Seattle nanny caught abusing child, continues seeking play dates
Local nanny administrators on social media sites were key in catching a child abuser recently, after she attempted to violate a court order.
It’s not easy to get child care in King County. In fact, child care is so competitive, that many have to get on lists before they are even pregnant to reserve a spot.
That’s why local groups like Seattle’s Mom Group and Nanny Parent Connection help connect nannies with parents. But these sites do more than provide a platform for nannies and parents to connect: They are also watchdogs when it comes to keeping children safe.
Last year, nanny administrators got feedback from members to watch out for a particular nanny who was said to not be all she seemed.
Sean Whitcomb with the Seattle Police Department said those administrators acted on those tips, warning the parents of a 22-month old under her care.
“But because of the concerns that had been shared by the nanny organization, they were wise enough to put up a nanny cam to keep an eye on this nanny,” Whitcomb told KIRO Radio. “The appropriate titled, nanny cam caught this nanny acting in a way the she shouldn’t.”
According to court documents, the camera captured the nanny striking a 22-month old repeatedly for doing what little ones often do — poop in their diapers.
She knocked the child to the floor where she hit her head, and slapped the child across the face multiple times, yelling, “No pooping!” After a diaper change, the nanny struck the child so hard, it knocked her to her knees.
The nanny was charged with assault, and received a suspended sentence with probation. Part of that court order stated she could not work as a nanny, or be around children other than her own.
The Nanny Parent Connection group has roughly 20,000 members, and is the largest childcare community in Washington state. As a place for members to connect and talk, it was integral in getting the word out when the nanny resurfaced.
“Somebody said, ‘Oh, I heard about this nanny who had abused somebody’s child recently and here’s her name and does anybody know anything about her, is she a member of the community,’” said Nanny Parent Connection COO Colby Underwood.
The group ultimately banned the former nanny from their site, but went on high alert when they were contacted by SPD.
“We had heard she’s out there trying to find parents to work for as a nanny in other communities and that obviously got us very nervous and very concerned,” said Underwood.
So, for the second time, the administrators from multiple parenting groups banded together and warned parents.
According to Underwood, the former nanny was using “four or five different names.” That had the groups coordinating with SPD, before she was eventually removed from “almost all of the communities.”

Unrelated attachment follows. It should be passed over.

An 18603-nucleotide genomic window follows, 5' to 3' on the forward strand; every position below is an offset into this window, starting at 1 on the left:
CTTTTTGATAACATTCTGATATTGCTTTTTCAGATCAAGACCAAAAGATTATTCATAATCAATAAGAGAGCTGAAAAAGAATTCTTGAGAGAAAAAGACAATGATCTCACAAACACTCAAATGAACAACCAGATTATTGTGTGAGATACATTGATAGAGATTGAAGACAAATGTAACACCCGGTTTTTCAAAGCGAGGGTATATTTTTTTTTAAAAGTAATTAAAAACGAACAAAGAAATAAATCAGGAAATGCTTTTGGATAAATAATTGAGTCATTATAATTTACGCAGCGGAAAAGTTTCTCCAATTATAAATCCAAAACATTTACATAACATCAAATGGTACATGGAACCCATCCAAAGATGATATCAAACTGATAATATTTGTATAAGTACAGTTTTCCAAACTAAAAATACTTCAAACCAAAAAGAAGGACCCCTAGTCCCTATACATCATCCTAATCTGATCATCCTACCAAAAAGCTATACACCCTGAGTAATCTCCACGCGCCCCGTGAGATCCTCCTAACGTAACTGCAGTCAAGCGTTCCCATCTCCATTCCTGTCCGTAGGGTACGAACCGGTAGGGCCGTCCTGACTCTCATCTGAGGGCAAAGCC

They sent evidence of the former nanny looking for work to SPD. As a result of that evidence, the nanny was re-arrested for violating parole and sent to jail for 90 days.
Oddly enough, that wasn’t the end of the long saga.
“She put up a post a couple weeks ago saying that they got a new bouncy house and her son needs a playmate, and to come on over and ‘play in our bouncy house,’” said Underwood. “When we heard that … I mean that’s horrible.”
Underwood said they’ve reached out to the SPD. Another administrator talked to a detective as well. She took it another step further, laying it all out there in a post on Facebook.
I’m not that person. I don’t make scenes in groups. I’m diplomatic and easy going. I’m an admin in a nanny group. I don’t fuel fires, I put them out. However, I cannot turn my back on this. I’m making an exception for the kids.
The administrator went on to outline the history with the nanny, including court documents, police report, aliases, the latest post with the bouncy house request for play dates, and threats from the administrator received from the nanny after she made the post. The admin has since removed the post after being threatened by the nanny with a lawsuit, although she doesn’t deny the charges.
“Who knows that she didn’t abuse any other children after she got out? How is our society stopping this person? That’s definitely what haunts me right now,” said Underwood.
Meantime, Whitcomb noted that he’s been impressed with our local nanny community, calling its response “heartening.”
“What this story really tells us is that when community members share information, share suspicions, communicate with each other, and communicate with the police, we can all have a safer community,” he said.
SPD says they are looking into the nanny again.
“If there’s anything for us to follow up on, understand that we will,” said Whitcomb.
If you’re looking for childcare always get a criminal background check, Underwood recommends asking around the social media sites to see if they have any information on the prospective nanny, and to always use a nanny cam.